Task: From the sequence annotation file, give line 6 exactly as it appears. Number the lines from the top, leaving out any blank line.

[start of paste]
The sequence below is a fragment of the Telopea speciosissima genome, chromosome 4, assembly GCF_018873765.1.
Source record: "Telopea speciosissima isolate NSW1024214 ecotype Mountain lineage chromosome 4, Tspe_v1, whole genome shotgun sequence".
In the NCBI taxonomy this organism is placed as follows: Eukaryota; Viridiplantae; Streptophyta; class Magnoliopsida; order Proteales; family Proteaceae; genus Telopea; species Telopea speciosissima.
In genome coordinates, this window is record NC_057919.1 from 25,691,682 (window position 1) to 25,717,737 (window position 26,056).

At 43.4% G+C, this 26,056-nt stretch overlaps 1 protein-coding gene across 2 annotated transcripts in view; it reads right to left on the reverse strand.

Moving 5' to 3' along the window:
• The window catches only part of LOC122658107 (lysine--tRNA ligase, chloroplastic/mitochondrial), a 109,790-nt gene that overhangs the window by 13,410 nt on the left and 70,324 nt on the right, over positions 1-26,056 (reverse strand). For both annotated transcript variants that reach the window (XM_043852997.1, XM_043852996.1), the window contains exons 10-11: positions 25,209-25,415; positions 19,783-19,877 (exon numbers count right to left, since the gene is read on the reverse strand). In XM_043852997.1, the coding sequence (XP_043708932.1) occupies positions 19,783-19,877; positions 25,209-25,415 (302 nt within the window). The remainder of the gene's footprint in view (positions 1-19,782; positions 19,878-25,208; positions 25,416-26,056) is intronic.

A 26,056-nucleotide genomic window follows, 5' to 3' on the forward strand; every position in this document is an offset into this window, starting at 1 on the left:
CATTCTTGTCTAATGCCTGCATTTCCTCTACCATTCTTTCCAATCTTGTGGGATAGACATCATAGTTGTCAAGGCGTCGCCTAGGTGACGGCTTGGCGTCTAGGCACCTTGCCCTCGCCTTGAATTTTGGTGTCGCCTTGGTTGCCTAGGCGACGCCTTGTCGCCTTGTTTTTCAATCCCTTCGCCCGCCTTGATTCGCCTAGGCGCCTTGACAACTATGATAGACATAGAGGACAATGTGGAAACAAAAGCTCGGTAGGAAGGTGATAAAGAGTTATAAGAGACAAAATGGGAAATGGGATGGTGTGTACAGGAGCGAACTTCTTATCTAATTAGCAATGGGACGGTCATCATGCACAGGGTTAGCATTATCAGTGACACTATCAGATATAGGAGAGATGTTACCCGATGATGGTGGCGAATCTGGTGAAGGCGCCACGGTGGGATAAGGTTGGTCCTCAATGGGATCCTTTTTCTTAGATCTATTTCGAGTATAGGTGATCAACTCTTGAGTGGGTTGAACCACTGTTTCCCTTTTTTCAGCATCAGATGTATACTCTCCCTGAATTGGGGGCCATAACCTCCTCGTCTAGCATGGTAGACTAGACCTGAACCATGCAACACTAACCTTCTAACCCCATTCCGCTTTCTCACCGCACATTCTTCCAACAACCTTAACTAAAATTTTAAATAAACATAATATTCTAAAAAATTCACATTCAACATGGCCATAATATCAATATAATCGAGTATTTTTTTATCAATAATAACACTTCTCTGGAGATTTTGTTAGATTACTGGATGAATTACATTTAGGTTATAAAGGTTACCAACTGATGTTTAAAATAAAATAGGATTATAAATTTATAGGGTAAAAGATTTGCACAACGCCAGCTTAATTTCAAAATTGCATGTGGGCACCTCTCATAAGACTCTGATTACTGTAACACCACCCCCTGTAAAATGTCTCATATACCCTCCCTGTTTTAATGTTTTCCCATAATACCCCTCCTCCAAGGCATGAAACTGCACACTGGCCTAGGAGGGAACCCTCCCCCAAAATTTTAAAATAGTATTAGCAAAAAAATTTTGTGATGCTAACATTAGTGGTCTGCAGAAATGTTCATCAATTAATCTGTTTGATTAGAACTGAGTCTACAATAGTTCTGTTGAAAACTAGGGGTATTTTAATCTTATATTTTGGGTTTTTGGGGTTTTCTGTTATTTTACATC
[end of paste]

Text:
Moving 5' to 3' along the window: